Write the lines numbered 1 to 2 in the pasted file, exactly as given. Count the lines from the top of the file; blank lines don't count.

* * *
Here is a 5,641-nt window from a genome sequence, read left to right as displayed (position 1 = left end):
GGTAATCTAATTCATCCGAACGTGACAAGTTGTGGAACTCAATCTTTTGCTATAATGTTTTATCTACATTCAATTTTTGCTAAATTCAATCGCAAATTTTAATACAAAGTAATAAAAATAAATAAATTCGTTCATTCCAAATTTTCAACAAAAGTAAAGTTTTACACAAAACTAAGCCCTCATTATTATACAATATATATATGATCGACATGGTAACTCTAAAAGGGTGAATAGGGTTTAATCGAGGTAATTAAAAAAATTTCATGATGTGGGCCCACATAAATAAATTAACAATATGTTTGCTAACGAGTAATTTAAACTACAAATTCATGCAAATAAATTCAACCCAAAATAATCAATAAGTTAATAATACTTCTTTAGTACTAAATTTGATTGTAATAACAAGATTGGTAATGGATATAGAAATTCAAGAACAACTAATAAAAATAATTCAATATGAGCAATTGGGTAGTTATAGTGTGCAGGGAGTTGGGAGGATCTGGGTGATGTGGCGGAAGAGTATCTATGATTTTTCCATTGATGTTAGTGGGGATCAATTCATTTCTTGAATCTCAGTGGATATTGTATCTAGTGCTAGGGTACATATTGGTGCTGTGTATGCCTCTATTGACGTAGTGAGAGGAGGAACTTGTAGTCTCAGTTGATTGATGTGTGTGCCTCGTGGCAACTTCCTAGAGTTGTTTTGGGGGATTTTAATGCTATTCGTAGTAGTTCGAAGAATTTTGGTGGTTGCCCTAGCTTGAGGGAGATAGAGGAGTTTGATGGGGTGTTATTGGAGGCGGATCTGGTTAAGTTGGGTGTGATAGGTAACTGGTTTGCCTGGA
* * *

Here is a 5,641-nt window from a genome sequence, read left to right as displayed (position 1 = left end):
GGTAATCTAATTCATCCGAACGTGACAAGTTGTGGAACTCAATCTTTTGCTATAATGTTTTATCTACATTCAATTTTTGCTAAATTCAATCGCAAATTTTAATACAAAGTAATAAAAATAAATAAATTCGTTCATTCCAAATTTTCAACAAAAGTAAAGTTTTACACAAAACTAAGCCCTCATTATTATACAATATATATATGATCGACATGGTAACTCTAAAAGGGTGAATAGGGTTTAATCGAGGTAATTAAAAAAATTTCATGATGTGGGCCCACATAAATAAATTAACAATATGTTTGCTAACGAGTAATTTAAACTACAAATTCATGCAAATAAATTCAACCCAAAATAATCAATAAGTTAATAATACTTCTTTAGTACTAAATTTGATTGTAATAACAAGATTGGTAATGGATATAGAAATTCAAGAACAACTAATAAAAATAATTCAATATGAGCAATTGGGTAGTTATAGTGTGCAGGGAGTTGGGAGGATCTGGGTGATGTGGCGGAAGAGTATCTATGATTTTTCCATTGATGTTAGTGGGGATCAATTCATTTCTTGAATCTCAGTGGATATTGTATCTAGTGCTAGGGTACATATTGGTGCTGTGTATGCCTCTATTGACGTAGTGAGAGGAGGAACTTGTAGTCTCAGTTGATTGATGTGTGTGCCTCGTGGCAACTTCCTAGAGTTGTTTTGGGGGATTTTAATGCTATTCGTAGTAGTTCGAAGAATTTTGGTGGTTGCCCTAGCTTGAGGGAGATAGAGGAGTTTGATGGGGTGTTATTGGAGGCGGATCTGGTTAAGTTGGGTGTGATAGGTAACTGGTTTGCCTGGA